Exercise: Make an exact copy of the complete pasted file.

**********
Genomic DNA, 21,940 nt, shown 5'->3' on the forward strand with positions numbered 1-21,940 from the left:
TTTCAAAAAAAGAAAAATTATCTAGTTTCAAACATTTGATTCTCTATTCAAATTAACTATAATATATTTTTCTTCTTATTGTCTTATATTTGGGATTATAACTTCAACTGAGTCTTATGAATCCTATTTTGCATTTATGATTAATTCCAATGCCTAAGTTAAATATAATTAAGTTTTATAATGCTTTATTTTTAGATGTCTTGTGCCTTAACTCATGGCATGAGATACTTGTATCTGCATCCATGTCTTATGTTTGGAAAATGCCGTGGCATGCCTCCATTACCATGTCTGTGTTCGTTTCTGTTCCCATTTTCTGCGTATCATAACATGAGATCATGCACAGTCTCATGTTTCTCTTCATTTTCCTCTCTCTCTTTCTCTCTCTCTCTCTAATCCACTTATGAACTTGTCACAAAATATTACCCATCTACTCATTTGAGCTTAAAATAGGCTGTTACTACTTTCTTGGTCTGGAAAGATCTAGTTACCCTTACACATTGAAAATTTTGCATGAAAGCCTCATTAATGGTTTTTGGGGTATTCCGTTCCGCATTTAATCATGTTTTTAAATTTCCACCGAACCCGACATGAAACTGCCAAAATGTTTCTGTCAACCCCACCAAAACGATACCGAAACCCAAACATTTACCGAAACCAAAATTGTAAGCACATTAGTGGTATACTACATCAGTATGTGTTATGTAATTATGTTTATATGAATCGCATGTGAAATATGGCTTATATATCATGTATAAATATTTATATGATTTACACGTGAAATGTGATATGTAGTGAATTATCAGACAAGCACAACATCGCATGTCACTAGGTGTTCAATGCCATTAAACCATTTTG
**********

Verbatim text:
Genomic DNA, 21,940 nt, shown 5'->3' on the forward strand with positions numbered 1-21,940 from the left:
TTTCAAAAAAAGAAAAATTATCTAGTTTCAAACATTTGATTCTCTATTCAAATTAACTATAATATATTTTTCTTCTTATTGTCTTATATTTGGGATTATAACTTCAACTGAGTCTTATGAATCCTATTTTGCATTTATGATTAATTCCAATGCCTAAGTTAAATATAATTAAGTTTTATAATGCTTTATTTTTAGATGTCTTGTGCCTTAACTCATGGCATGAGATACTTGTATCTGCATCCATGTCTTATGTTTGGAAAATGCCGTGGCATGCCTCCATTACCATGTCTGTGTTCGTTTCTGTTCCCATTTTCTGCGTATCATAACATGAGATCATGCACAGTCTCATGTTTCTCTTCATTTTCCTCTCTCTCTTTCTCTCTCTCTCTCTAATCCACTTATGAACTTGTCACAAAATATTACCCATCTACTCATTTGAGCTTAAAATAGGCTGTTACTACTTTCTTGGTCTGGAAAGATCTAGTTACCCTTACACATTGAAAATTTTGCATGAAAGCCTCATTAATGGTTTTTGGGGTATTCCGTTCCGCATTTAATCATGTTTTTAAATTTCCACCGAACCCGACATGAAACTGCCAAAATGTTTCTGTCAACCCCACCAAAACGATACCGAAACCCAAACATTTACCGAAACCAAAATTGTAAGCACATTAGTGGTATACTACATCAGTATGTGTTATGTAATTATGTTTATATGAATCGCATGTGAAATATGGCTTATATATCATGTATAAATATTTATATGATTTACACGTGAAATGTGATATGTAGTGAATTATCAGACAAGCACAACATCGCATGTCACTAGGTGTTCAATGCCATTAAACCATTTTG